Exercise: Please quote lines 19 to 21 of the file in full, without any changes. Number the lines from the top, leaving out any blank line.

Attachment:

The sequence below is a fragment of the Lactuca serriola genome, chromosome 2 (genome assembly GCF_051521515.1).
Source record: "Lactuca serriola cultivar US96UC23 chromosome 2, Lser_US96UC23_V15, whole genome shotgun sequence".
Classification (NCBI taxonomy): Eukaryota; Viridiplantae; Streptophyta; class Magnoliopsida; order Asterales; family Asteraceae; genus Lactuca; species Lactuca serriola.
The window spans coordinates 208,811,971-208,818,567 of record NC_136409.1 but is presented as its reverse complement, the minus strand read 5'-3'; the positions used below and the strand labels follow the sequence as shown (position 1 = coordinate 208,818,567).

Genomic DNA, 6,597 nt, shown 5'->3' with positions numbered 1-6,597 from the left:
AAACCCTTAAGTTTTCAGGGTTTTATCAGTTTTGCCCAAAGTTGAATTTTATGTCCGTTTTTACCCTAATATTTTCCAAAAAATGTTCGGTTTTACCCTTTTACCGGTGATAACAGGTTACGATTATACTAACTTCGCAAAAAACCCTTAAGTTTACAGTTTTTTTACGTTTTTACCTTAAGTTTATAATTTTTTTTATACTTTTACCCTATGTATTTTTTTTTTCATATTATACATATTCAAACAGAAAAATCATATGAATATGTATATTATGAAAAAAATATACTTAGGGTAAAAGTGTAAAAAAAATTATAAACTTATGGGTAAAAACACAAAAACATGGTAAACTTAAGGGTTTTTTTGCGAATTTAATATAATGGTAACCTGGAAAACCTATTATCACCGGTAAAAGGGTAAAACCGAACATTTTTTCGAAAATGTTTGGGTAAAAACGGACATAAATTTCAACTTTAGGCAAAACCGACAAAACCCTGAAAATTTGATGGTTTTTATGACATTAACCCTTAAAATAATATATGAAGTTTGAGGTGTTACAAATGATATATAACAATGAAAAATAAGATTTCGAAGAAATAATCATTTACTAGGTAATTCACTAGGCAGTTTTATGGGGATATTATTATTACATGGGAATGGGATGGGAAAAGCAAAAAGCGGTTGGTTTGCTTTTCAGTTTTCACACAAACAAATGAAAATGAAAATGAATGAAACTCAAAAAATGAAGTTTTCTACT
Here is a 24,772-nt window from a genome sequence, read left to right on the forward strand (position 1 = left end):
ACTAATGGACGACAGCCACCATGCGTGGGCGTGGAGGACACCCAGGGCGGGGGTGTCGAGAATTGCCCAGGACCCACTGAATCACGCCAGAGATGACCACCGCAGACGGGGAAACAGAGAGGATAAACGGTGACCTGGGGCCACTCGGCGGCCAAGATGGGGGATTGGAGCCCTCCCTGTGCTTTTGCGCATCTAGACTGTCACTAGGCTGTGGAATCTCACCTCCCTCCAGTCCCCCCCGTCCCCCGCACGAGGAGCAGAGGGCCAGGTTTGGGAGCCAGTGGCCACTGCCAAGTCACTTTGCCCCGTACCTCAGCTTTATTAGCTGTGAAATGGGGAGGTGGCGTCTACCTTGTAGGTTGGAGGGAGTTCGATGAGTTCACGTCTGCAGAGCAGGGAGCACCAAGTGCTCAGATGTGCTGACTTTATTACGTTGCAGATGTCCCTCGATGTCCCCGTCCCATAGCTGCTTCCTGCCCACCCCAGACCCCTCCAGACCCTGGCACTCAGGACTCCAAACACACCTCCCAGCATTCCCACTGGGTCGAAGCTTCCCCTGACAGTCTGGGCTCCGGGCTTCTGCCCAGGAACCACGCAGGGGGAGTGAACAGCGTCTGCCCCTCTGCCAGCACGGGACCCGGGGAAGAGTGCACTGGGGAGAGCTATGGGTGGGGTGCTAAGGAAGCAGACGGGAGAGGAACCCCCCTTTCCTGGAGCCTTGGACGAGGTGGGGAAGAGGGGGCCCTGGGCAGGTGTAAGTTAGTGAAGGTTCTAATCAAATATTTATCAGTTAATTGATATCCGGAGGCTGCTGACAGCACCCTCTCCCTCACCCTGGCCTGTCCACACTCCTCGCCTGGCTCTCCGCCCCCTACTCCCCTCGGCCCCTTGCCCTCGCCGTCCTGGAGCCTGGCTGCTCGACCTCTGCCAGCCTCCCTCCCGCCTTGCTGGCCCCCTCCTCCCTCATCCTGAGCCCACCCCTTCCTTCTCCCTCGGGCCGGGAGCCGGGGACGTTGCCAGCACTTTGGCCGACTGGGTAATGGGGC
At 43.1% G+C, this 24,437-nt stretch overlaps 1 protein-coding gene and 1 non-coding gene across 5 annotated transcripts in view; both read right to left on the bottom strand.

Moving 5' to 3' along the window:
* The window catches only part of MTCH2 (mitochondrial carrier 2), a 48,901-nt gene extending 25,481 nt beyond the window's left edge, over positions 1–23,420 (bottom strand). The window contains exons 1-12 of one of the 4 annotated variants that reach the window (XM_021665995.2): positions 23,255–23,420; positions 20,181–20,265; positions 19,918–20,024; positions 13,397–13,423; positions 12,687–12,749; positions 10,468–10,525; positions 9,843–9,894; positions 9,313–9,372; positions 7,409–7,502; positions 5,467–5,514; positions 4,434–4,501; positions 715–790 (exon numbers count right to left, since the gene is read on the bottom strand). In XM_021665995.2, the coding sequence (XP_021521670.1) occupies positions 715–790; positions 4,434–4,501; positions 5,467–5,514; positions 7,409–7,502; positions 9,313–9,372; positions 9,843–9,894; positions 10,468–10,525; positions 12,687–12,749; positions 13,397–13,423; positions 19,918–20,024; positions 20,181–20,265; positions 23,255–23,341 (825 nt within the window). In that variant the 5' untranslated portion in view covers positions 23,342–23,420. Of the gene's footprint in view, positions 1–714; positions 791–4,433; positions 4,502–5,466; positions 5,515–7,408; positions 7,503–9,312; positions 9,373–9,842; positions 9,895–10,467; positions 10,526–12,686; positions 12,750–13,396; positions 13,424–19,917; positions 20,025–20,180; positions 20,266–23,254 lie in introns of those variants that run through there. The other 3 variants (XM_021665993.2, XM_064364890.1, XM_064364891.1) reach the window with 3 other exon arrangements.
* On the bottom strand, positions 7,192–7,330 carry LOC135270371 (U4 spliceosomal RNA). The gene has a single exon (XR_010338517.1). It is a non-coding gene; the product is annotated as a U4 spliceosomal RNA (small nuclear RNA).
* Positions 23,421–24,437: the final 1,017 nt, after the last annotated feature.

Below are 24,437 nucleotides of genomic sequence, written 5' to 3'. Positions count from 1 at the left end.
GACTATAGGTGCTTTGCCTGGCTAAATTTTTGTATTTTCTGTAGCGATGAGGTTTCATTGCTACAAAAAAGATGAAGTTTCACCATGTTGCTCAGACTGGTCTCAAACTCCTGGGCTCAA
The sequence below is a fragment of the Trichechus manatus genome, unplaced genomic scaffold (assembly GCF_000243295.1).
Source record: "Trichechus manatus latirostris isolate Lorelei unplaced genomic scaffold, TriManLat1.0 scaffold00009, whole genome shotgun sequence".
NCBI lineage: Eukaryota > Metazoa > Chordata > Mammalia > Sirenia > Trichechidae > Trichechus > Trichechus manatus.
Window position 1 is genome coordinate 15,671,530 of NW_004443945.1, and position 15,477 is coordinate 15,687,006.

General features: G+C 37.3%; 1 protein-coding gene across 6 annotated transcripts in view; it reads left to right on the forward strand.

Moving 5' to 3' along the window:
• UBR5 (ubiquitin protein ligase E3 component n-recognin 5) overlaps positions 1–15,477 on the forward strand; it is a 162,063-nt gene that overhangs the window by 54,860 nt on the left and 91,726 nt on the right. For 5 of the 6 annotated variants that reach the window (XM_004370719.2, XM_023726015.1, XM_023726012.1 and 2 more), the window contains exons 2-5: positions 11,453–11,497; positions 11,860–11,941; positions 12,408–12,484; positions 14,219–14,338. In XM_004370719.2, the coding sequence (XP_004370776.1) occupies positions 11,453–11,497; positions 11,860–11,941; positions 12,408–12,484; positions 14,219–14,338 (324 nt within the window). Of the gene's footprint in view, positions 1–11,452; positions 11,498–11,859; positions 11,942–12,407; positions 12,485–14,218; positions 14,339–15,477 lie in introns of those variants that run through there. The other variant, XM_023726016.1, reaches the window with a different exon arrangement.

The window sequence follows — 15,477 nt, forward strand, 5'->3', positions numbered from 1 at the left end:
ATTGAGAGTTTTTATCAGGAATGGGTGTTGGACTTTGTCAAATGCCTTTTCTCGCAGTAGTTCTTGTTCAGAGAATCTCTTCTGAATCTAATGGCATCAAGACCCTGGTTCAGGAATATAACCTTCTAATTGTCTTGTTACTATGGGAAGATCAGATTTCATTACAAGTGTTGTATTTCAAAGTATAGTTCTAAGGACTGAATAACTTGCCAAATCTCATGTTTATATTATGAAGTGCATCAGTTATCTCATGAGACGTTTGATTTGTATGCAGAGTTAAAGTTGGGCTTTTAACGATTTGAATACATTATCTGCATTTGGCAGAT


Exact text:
Window position 1 is genome coordinate 15,671,530 of NW_004443945.1, and position 15,477 is coordinate 15,687,006.

General features: G+C 37.3%; 1 protein-coding gene across 6 annotated transcripts in view; it reads left to right on the forward strand.

Moving 5' to 3' along the window: